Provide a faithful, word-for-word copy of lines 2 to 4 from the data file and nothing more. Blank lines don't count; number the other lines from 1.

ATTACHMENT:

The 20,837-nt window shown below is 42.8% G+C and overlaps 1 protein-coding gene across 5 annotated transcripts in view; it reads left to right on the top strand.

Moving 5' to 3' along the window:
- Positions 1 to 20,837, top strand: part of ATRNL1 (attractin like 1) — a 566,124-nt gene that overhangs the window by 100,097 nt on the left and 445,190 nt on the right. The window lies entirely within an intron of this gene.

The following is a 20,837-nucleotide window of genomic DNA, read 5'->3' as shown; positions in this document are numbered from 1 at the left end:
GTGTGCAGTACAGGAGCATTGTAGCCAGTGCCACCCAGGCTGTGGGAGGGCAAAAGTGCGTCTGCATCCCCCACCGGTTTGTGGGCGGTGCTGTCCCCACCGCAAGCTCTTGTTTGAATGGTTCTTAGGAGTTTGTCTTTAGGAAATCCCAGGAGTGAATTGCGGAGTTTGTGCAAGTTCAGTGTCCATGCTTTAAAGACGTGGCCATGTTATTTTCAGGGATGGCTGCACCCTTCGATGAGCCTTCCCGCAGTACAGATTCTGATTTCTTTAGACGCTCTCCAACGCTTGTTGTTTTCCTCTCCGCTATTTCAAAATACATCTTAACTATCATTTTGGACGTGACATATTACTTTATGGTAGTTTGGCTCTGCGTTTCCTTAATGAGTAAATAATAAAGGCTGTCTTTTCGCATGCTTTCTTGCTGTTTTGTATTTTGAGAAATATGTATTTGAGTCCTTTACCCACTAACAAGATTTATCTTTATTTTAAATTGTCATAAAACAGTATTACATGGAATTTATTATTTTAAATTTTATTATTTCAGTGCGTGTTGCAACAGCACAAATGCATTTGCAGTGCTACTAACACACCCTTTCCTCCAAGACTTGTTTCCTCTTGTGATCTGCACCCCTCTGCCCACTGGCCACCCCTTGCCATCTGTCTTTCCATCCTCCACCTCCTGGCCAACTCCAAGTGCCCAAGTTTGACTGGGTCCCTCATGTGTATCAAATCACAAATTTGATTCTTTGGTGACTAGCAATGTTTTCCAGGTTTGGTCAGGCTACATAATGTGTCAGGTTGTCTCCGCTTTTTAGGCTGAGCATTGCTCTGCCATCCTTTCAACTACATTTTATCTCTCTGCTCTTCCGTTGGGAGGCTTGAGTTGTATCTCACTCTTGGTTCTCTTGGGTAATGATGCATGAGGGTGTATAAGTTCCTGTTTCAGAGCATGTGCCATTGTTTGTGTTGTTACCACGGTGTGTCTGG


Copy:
Moving 5' to 3' along the window:
- Positions 1 to 20,837, top strand: part of ATRNL1 (attractin like 1) — a 566,124-nt gene that overhangs the window by 100,097 nt on the left and 445,190 nt on the right. The window lies entirely within an intron of this gene.

The following is a 20,837-nucleotide window of genomic DNA, read 5'->3' as shown; positions in this document are numbered from 1 at the left end: